I know that millions of people draw or paint or scribble out poetry. Some do it for the love of it, and it is a fulfilling, enjoyable hobby. Maybe they give their work away as gifts, and it is loved and appreciated by family and friends. Maybe sometimes they look for deeper acknowledgement of their talent and a wider audience, and their poems appear in the church newsletter, or their paintings win ribbons at the County fair. Are they content with that? Is that enough?
Maybe they yearn for bigger things, or, like me, find the creative process a compulsion, and doing something with the end product becomes almost a necessary evil. How many thousands and thousands of us are there out there, I wonder, sending our words off in envelopes, or tramping around to galleries with canvases under our arms or photographs in portfolios? And how similar, or different, are our dreams of the end result? How many of us really believe that we are special, and with what hopes and dreams are we doggedly pursuing recognition?
So few really achieve any success. For every million male adolescents dreaming of being a rock star, perhaps one will actually hear his own voice on the radio. In every city in the world there must be a dance studio run by an aging artist whose biggest dreams were never realized. There must be thousands of unpublished novels in cardboard boxes in dusty garages, and every thrift store has a stack of framed canvases leaning against the wall.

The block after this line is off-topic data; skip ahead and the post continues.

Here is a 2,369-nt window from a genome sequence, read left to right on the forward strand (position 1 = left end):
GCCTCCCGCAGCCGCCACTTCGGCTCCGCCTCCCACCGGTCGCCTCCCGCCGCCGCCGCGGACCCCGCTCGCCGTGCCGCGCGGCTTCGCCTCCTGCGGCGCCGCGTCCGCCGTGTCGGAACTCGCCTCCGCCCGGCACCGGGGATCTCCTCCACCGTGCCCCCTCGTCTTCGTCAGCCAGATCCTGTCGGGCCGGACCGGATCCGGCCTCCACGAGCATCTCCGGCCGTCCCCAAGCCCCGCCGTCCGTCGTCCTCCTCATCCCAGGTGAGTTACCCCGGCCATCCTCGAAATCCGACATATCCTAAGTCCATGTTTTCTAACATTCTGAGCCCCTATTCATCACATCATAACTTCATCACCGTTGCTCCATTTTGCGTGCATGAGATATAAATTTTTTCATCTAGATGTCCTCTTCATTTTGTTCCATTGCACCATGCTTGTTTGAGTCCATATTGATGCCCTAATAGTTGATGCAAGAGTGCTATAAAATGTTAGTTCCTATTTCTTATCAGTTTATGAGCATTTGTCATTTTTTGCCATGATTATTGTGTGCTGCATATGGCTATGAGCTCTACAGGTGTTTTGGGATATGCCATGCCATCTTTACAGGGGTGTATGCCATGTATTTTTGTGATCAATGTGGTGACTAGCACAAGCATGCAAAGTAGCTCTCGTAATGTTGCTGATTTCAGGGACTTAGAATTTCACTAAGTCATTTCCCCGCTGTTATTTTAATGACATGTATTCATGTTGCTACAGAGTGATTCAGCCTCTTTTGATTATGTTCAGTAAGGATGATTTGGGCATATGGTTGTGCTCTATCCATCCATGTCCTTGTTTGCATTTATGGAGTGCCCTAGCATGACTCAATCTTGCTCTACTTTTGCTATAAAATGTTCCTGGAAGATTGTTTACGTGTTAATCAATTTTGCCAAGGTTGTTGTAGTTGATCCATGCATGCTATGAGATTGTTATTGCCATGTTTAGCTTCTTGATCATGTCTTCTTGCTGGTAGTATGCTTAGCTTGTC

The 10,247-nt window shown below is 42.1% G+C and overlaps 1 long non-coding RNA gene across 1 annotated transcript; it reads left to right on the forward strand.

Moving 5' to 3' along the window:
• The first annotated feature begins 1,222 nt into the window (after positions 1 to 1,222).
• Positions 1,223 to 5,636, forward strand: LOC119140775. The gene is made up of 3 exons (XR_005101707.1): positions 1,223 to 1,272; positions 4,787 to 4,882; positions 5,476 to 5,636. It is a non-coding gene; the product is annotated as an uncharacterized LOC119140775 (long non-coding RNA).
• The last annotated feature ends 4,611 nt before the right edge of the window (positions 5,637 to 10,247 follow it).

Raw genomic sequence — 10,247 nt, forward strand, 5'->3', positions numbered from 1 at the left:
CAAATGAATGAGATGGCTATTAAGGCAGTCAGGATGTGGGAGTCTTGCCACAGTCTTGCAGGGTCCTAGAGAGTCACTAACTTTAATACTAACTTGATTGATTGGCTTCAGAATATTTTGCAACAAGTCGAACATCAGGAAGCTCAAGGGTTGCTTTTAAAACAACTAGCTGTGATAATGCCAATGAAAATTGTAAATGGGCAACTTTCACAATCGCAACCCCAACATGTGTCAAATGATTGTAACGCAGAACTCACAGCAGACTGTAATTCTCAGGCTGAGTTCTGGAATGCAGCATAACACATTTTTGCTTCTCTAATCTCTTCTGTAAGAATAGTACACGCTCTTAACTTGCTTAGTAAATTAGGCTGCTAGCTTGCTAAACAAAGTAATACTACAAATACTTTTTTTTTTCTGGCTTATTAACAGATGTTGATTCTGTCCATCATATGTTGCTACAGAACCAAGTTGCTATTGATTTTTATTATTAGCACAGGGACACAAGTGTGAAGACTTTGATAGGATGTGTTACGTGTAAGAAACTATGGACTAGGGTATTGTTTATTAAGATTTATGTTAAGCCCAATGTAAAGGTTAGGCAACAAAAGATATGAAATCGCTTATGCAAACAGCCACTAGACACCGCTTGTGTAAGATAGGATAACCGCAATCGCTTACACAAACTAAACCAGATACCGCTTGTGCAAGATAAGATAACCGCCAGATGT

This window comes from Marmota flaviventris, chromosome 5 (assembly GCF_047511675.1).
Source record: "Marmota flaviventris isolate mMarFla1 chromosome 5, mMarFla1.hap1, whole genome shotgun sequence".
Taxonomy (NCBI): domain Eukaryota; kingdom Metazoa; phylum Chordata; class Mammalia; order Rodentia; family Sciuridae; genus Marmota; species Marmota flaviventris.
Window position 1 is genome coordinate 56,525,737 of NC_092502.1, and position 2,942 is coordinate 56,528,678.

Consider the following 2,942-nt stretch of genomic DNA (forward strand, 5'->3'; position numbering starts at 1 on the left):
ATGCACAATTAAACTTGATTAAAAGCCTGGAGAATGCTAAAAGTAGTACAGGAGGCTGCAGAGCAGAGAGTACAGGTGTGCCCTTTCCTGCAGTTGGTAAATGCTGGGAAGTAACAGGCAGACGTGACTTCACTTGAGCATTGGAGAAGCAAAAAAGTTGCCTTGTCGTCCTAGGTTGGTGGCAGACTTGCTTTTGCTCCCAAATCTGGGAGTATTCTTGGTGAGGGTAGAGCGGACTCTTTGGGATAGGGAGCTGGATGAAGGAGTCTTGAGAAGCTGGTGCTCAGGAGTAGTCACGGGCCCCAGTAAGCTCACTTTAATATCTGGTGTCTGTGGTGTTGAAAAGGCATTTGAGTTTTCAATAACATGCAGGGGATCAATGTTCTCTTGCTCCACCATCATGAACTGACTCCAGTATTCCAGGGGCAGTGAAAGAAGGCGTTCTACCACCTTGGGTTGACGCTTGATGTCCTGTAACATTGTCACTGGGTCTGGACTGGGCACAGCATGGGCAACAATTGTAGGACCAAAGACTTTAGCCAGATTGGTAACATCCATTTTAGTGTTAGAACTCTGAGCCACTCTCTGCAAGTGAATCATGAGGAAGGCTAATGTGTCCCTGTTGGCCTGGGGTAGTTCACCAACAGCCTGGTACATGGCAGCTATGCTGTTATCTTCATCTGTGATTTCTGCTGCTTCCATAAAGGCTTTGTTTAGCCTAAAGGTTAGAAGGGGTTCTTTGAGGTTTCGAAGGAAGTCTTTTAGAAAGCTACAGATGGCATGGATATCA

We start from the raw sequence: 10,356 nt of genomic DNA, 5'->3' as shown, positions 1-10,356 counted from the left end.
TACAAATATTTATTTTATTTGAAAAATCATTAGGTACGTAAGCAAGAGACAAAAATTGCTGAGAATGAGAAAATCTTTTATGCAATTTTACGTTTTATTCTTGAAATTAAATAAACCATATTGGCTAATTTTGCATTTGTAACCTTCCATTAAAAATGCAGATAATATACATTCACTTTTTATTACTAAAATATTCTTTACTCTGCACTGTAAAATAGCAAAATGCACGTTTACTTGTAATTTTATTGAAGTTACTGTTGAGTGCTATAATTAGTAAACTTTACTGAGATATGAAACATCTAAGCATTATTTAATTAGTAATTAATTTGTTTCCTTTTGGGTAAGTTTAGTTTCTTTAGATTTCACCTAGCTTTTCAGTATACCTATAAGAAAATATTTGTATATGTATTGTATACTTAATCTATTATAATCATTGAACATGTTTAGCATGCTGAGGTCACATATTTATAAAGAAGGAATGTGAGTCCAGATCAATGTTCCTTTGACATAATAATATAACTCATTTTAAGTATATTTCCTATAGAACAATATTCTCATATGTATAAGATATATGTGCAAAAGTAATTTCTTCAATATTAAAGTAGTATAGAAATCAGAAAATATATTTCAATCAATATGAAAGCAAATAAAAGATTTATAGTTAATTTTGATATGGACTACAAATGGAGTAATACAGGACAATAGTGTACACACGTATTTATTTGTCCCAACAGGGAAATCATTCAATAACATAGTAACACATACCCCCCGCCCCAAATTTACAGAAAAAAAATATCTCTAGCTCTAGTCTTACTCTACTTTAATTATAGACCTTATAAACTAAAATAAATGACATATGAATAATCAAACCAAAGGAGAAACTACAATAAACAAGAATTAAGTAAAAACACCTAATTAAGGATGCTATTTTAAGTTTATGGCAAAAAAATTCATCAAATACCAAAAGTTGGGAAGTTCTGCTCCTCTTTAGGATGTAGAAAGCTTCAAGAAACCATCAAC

But we keep doing it, those of us who feel we must, or those of us who really enjoy it -- singing in the shower, dipping our brushes in paint, choreographing the middle school play, paying someone to bind our poems so that we can peddle them ourselves at small book fairs... or at the very least give them away as Christmas presents.
And despite our all-too-often blighted hopes, we can share that tiny, private satisfaction of having created something. We can stand back from that piece of art, or read that poem aloud to ourselves, and know that sweet, real kernel of joy that says "yes, this is what I meant, I have done this myself, and it is good".
If we can't have that, then maybe the rest of it doesn't really matter. The world-renowned concert pianist who is never pleased with his own performance, who never experiences that rare moment of creative pleasure is bereft, while the elderly woman who smiles with intense joy at the little painting of tulips is blessed, however poor her product may be in someone else's eyes.
Sometimes, too, there are the admonitions of others, who either genuinely see a talent in someone else that they admire, or who have their own private ambitions that are inexplicably bound up in someone else's success. They often intend to be supportive and encouraging when they say things like, "this is really good... why don't you publish this?" or "why are you working here when you can paint like this?" And in their naive way, they probably really do believe that it is only false modesty or lack of self-esteem that stands in the way, and are puzzled when their comments sometimes produce irritation.
But who wants to be reproached for not having "published" something when he is the not-so-proud owner of enough printed rejection slips to paper a room? Who wants to be told that she should "do something" with her talent when she's foot sore and dejected from knocking on gallery doors? "Oh well, just keep trying", these well-meaning mini-patrons say, and launch into (usually highly embellished) stories about famous artists and their long hard struggles to fame and fortune.
It might be better, I think, to look on someone else's creative output with a healthy dose of sympathy. It might not be as flattering, but it is certainly more realistic.